# Multiplicative Concavity of the Integral of Multiplicatively Concave Functions

## Abstract

We prove that is multiplicatively concave on if is continuous and multiplicatively concave.

## 1. Introduction

For convenience of the readers, we first recall some definitions and notations as follows.

Definition 1.1.

Let be an interval. A real-valued function is said to be convex if

(1.1)

for all . And is called concave if is convex.

Definition 1.2.

Let be an interval. A real-valued function is said to be multiplicatively convex if

(1.2)

for all . And is called multiplicatively concave if is multiplicatively convex.

For and , we denote

(1.3)
(1.4)

For , , we denote

(1.5)

Definition 1.3.

A set is said to be convex if whenever . And a set is said to be multiplicatively convex if whenever .

From Definition 1.3 we clearly see that is a multiplicatively convex set if and only if is a convex set, and is a convex set if and only if is a multiplicatively convex set.

Definition 1.4.

Let be a convex set. A real-valued function is said to be convex if

(1.6)

for all . And is said to be concave if is convex.

Definition 1.5.

Let be a multiplicatively convex set. A real-valued function is said to be multiplicatively convex if

(1.7)

for all . And is called multiplicatively concave if is multiplicatively convex.

From Definitions 1.1 and 1.2, the following Theorem A is obvious.

Theorem A.

Suppose that is a subinterval of and is multiplicatively convex. Then

(1.8)

is convex. Conversely, if is an interval and is convex, then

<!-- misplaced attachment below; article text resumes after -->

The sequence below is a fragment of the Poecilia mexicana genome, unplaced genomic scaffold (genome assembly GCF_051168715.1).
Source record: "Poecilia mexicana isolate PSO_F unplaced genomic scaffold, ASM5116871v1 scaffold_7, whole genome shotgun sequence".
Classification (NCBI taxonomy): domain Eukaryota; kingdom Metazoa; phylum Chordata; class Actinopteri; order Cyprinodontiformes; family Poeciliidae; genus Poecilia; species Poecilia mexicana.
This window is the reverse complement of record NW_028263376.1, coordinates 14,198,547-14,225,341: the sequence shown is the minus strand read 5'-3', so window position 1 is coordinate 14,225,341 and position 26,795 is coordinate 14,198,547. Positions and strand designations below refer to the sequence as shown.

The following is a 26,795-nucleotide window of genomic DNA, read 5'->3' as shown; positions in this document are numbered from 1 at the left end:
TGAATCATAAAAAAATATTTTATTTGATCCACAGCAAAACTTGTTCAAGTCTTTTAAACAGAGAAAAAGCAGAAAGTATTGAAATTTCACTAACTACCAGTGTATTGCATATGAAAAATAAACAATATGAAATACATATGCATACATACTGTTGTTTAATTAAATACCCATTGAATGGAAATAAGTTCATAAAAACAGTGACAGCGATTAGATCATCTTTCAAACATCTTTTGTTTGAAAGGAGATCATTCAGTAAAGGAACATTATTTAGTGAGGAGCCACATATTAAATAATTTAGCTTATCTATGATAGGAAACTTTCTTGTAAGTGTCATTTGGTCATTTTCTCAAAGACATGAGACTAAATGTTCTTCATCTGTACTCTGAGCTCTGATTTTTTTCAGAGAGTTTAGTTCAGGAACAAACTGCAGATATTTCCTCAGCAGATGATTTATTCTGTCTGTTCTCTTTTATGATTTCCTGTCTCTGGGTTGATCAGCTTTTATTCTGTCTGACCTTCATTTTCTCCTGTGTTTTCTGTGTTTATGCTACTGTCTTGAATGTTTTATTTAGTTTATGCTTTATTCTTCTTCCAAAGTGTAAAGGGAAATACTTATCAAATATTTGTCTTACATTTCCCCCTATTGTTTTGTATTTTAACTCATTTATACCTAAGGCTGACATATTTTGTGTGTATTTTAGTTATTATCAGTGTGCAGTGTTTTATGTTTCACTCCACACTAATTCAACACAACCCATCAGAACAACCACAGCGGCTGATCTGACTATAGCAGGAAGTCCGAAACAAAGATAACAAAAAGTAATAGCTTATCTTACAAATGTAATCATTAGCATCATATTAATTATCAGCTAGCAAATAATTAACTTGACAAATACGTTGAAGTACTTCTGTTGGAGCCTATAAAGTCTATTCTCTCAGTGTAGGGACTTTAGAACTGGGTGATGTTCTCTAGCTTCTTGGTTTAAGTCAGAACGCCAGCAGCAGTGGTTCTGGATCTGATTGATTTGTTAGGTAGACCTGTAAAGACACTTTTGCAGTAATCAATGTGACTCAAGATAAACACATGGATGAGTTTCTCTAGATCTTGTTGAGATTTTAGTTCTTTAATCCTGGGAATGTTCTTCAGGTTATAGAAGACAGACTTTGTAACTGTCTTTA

(1.9)

is multiplicatively convex.

Equivalently, is a multiplicatively convex function if and only if is a convex function of . Modulo this characterization, the class of all multiplicatively convex functions was first considered by Motel [1], in a beautiful paper discussing the analogues of the notion of convex function in variables. However, the roots of the research in this area can be traced long before him. In a long time, the subject of multiplicative convexity seems to be even forgotten, which is a pity because of its richness. Recently, the multiplicative convexity has been the subject of intensive research. In particular, many remarkable inequalities were found via the approach of multiplicative convexity (see [2â€“18]).

The main purpose of this paper is to prove Theorem 1.6.

Theorem 1.6.

If is continuous and multiplicatively concave, then is multiplicatively concave on .

## 2. Lemmas and the Proof of Theorem 1.6

For the sake of readability, we first introduce and establish several lemmas which will be used to predigest the proof of Theorem 1.6.

Lemma 2.1 can be derived from Definitions 1.4 and 1.5.

Lemma 2.1.

If is a multiplicatively convex set, and is multiplicatively convex (or concave, resp.), then is convex (or concave, resp.) on . Conversely, if is a convex set, and is convex (or concave, resp.), then is multiplicatively convex (or concave, resp.) on .

Lemma 2.2 (see [19]).

If is a convex set, and is second-order differentiable, then is convex (or concave, resp.) if and only if is a positive (or negative, resp.) semidefinite matrix for all . Here

(2.1)

and ,

Making use of Lemmas 2.1 and 2.2 we get the following Lemma 2.3.

Lemma 2.3.

If is a multiplicatively convex set, and is second-order differentiable, then is multiplicatively convex (or concave, resp.) if and only if is a positive (or negative, resp.) semidefinite matrix for all . Here

(2.2)

, and

Lemma 2.4 (see [2]).

If is an interval and is differentiable, then is multiplicatively convex (or concave, resp.) if and only if is increasing (or decreasing, resp.) on . If moreover is second-order differentiable, then is multiplicaively convex (or concave, resp.) if and only if